Being a member of the "long in the tooth" AND looking for my next career move crowd it is very appealing to blame the difficulty of finding a new job on ageism. That is, I am not being considered for the job because I have too much experience, I am too expensive, I am not the right fit (culturally), or some other "experience" (spelled A-G-E) related reason. Does ageism exist? Sure but so does every other form of ism that can be imagined. Think of any characteristic or attribute a human being can have and you will find someone who will judge you for it (if you don't fit into their "acceptable" parameters for said attribute).
In an ethics class I regularly teach I lead a discussion about the line between a prejudice and an ism. Many students think it is an arbitrary exercise because all prejudice is bad. I make the argument that technically every human being on the planet is prejudice in that we prejudge nearly every aspect of our lives based on our life experience, culture, ethnicity, family, economic status, and a plethora of other attributes. It is how humans learn. Our brain forms patterns at the drop of a hat and we in turn create logical interpretations or hypotheses that if this thing happens, this will occur (or if this person has this attribute then they are _____ ). We can extrapolate that to any attribute or circumstance (from how fast someone is driving to religion to race to location to age and so on). It is my assertion that we are all prejudice and that in my judgement it is not bad until it becomes an ism. An ism being the action or thought of anyone who injures someone psychically, physically, emotionally, or financially (including removing opportunities) simply based on some attribute (be it race, sexual orientation, gender, veteran status, age, economic status, religion, and so on).
By the way, I would assert that ageism swings both ways. Just ask any Millennial who is productive and gainfully employed if they don't experience any prejudgment based on the era they were born. I just commented in a post on LinkedIn where people were debating the efficacy of ignoring someone's advice based on their level of experience, accomplishment, education, and expertise. It was a very interesting debate between people who thought that experts should not ignore someone's thoughts or ideas simply because on their lack of experience and experts who tired of people seeking them out for advice based on their proven expertise and then ignoring it completely. The conclusion here is don't throw the baby out with the bath water. Anyone may have something of value to share or contribute and we should look for and expect it. And, on the other hand someone should not be ignored just because they've been doing something in some way for a long time. This is true if the results continue to be excellent.
One of the life lessons my father (may he rest in peace) taught me was that life is not fair. Of course it came in the form of some affable expression like "put on your big boy pants and get a move on", "pick yourself up, dust yourself off and get moving forward", "you can cry and let it stop you or you can keep pushing forward with water in your eyes", "there are always others who have less than you who have done more, what's your excuse?" and many others. And then there were my mom's thoughts like "if life gives you lemons make lemonade", "ain't no use crying over spilt milk (but clean it up)", and others. Collect all of these together and an expected outcome would be someone who grows up who is very accomplished, feels some guilt over that accomplishment, but then realizes he worked hard for what he has (but should not rest on his laurels). That person is me.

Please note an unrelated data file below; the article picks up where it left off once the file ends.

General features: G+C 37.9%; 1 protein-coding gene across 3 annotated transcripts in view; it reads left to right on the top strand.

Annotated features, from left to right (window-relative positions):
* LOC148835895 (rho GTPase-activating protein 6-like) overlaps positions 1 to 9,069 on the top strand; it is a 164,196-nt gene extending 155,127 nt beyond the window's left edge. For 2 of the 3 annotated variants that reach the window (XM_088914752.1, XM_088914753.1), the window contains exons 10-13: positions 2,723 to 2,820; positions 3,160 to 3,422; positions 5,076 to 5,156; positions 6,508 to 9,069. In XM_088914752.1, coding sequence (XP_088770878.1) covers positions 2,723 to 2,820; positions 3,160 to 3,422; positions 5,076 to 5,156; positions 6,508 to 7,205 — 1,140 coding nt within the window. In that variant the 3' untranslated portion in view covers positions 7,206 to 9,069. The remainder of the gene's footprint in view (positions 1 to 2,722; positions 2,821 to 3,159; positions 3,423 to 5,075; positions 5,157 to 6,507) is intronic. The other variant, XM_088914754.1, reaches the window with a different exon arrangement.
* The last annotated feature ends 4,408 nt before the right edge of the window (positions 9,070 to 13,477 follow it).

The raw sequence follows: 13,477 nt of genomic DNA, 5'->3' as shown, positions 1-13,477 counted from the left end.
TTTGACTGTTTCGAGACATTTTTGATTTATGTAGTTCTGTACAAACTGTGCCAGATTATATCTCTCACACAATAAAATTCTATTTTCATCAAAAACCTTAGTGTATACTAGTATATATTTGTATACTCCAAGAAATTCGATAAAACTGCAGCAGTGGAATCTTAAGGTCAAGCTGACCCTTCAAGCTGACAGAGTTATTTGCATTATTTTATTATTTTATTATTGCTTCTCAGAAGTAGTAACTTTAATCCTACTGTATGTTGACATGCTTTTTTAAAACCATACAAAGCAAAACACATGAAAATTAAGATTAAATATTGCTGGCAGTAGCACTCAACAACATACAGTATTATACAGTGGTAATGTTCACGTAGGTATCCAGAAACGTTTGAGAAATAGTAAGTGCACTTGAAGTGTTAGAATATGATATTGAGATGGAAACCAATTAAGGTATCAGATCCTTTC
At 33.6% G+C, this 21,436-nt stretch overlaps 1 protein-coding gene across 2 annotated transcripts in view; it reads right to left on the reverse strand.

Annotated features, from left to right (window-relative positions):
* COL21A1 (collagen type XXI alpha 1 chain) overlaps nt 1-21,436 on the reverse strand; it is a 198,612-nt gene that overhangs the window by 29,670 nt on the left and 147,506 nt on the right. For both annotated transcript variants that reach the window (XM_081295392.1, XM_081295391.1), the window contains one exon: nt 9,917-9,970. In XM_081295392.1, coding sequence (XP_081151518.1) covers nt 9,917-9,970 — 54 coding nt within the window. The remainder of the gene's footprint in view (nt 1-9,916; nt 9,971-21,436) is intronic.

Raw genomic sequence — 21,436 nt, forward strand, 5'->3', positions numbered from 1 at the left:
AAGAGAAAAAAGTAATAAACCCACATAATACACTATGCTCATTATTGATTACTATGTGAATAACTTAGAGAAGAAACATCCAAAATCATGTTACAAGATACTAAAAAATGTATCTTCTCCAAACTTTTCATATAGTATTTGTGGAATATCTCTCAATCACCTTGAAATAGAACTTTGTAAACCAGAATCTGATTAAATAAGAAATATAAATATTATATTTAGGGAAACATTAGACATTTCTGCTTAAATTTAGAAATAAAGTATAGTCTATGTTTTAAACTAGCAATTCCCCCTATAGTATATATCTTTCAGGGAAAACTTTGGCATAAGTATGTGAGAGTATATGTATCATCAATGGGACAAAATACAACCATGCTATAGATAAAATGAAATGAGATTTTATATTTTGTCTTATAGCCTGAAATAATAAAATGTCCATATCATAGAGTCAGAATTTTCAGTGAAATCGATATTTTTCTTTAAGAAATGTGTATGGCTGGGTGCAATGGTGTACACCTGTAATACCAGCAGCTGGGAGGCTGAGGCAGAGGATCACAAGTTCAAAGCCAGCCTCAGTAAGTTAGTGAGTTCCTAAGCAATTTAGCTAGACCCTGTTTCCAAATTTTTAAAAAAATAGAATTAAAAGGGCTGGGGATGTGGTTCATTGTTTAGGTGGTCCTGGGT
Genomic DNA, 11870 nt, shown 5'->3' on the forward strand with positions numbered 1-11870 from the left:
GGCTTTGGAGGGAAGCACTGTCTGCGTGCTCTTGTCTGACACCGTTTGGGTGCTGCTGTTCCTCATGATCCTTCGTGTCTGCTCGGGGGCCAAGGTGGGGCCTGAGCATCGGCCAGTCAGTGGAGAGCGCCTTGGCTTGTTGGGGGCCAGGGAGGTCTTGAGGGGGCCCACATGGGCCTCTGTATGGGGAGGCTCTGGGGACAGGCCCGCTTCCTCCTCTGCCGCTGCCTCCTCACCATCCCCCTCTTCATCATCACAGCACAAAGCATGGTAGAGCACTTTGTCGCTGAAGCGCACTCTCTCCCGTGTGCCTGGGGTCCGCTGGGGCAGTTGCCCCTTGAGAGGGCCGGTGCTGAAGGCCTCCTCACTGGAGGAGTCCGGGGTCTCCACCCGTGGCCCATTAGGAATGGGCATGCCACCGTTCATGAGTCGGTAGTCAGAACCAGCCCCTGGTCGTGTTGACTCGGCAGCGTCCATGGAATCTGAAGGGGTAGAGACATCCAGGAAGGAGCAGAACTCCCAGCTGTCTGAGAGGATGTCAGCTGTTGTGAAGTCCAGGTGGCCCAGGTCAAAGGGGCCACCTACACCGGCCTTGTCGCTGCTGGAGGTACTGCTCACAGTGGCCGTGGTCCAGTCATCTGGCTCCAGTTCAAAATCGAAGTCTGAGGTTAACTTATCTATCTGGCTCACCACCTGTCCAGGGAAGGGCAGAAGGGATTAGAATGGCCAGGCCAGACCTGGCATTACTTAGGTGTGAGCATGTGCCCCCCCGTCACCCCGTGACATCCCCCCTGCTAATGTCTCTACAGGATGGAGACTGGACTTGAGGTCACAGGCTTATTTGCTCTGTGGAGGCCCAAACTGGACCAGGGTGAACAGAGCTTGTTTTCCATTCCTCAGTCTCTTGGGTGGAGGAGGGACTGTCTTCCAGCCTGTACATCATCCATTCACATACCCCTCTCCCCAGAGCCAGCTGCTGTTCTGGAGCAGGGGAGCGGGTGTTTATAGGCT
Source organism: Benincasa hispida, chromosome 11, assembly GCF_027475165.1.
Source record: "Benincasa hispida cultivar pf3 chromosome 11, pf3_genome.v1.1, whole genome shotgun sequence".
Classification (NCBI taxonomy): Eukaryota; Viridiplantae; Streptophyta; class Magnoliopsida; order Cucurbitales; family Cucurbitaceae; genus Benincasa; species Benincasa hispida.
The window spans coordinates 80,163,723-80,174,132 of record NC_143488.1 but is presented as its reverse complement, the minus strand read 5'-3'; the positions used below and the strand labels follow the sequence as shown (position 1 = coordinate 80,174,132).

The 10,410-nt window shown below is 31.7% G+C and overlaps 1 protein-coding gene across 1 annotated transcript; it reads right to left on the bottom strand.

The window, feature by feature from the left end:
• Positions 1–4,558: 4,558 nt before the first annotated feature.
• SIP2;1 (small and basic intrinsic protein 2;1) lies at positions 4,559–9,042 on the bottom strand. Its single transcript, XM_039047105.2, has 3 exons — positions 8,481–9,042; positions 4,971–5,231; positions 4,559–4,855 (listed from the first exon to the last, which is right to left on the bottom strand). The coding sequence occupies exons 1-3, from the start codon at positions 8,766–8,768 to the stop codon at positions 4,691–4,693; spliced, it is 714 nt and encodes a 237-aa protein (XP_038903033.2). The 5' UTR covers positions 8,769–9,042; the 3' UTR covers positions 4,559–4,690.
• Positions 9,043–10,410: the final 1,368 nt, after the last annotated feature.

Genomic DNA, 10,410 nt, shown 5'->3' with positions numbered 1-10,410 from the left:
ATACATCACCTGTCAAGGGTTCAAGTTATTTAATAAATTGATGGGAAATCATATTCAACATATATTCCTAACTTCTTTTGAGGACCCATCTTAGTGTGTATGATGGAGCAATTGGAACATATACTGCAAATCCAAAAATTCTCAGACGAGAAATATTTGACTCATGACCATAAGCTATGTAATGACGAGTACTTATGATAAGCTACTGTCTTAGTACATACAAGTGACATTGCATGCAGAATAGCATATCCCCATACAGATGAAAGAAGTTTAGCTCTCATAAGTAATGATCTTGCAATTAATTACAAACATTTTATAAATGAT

Back to the theme: Do I experience ageism? Yes. Do I blame it for: what I do or do not have? What opportunities are open or closed to me? Difficulty in finding my next position? No, I do not. It is simply one of many things considered (or one of many things ignored). The manner in which most companies select candidates and in turn hire new employees for any open position is impersonal, ineffective, inefficient, and feels abusive to most people. Companies are looking for any little thing to eliminate candidates and use technology to create barriers as well as limit the number of people who make it to the final stage.
Some companies are emulating the Boston Symphony Orchestra "Blind" Auditions to remove bias in interviews. The Boston Symphony "experiment" resulted in an increase in the number of women in the orchestra going from around 5% in the '70s to higher 30% range today. It is my belief that it will be a long time until companies can create truly blind selection processes and it will probably not occur during my working life. (Rice, Curt (October 2014) "How blind auditions help orchestras to eliminate gender bias" The Guardian)
I am left with contemplating how to navigate the process of finding a new job given the biases of the working world (especially those with the authority to select and hire). The best I can hope for is to rely on my resilience and persistence to lead me to the next big thing.
For those who are looking keep your chin up and do the best you can. For those responsible for hiring candidates please consider how to implement a blind selection process to ensure you find the best employees who will lead your organization into the future (regardless of age, gender, sexual orientation, religion, race, or other things to which we humans are biased toward).